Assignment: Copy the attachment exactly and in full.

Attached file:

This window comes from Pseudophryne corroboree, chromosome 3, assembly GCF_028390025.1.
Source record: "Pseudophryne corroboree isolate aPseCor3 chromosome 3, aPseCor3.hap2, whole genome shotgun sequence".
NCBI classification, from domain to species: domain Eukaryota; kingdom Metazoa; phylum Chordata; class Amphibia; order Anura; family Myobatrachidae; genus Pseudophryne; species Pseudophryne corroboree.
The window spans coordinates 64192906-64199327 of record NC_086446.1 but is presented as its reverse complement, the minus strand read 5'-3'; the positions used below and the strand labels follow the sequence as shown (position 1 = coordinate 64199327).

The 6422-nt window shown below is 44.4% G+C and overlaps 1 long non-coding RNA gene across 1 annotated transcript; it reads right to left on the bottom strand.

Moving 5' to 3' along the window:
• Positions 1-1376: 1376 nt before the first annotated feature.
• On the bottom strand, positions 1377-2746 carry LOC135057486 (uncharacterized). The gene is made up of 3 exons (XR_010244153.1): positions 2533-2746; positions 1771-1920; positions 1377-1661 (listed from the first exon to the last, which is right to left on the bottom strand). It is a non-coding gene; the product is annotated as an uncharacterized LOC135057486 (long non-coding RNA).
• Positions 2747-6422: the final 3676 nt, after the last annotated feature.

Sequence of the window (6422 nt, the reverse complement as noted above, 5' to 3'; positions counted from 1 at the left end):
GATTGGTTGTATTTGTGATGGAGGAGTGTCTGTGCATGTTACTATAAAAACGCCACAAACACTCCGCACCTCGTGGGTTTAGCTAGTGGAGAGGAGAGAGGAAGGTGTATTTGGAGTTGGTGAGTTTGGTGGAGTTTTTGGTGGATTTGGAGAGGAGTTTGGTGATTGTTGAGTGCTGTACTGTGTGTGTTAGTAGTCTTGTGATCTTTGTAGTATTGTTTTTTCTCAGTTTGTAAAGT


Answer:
This window comes from Pseudophryne corroboree, chromosome 3, assembly GCF_028390025.1.
Source record: "Pseudophryne corroboree isolate aPseCor3 chromosome 3, aPseCor3.hap2, whole genome shotgun sequence".
NCBI classification, from domain to species: domain Eukaryota; kingdom Metazoa; phylum Chordata; class Amphibia; order Anura; family Myobatrachidae; genus Pseudophryne; species Pseudophryne corroboree.
The window spans coordinates 64192906-64199327 of record NC_086446.1 but is presented as its reverse complement, the minus strand read 5'-3'; the positions used below and the strand labels follow the sequence as shown (position 1 = coordinate 64199327).

The 6422-nt window shown below is 44.4% G+C and overlaps 1 long non-coding RNA gene across 1 annotated transcript; it reads right to left on the bottom strand.

Moving 5' to 3' along the window:
• Positions 1-1376: 1376 nt before the first annotated feature.
• On the bottom strand, positions 1377-2746 carry LOC135057486 (uncharacterized). The gene is made up of 3 exons (XR_010244153.1): positions 2533-2746; positions 1771-1920; positions 1377-1661 (listed from the first exon to the last, which is right to left on the bottom strand). It is a non-coding gene; the product is annotated as an uncharacterized LOC135057486 (long non-coding RNA).
• Positions 2747-6422: the final 3676 nt, after the last annotated feature.

Sequence of the window (6422 nt, the reverse complement as noted above, 5' to 3'; positions counted from 1 at the left end):
GATTGGTTGTATTTGTGATGGAGGAGTGTCTGTGCATGTTACTATAAAAACGCCACAAACACTCCGCACCTCGTGGGTTTAGCTAGTGGAGAGGAGAGAGGAAGGTGTATTTGGAGTTGGTGAGTTTGGTGGAGTTTTTGGTGGATTTGGAGAGGAGTTTGGTGATTGTTGAGTGCTGTACTGTGTGTGTTAGTAGTCTTGTGATCTTTGTAGTATTGTTTTTTCTCAGTTTGTAAAGT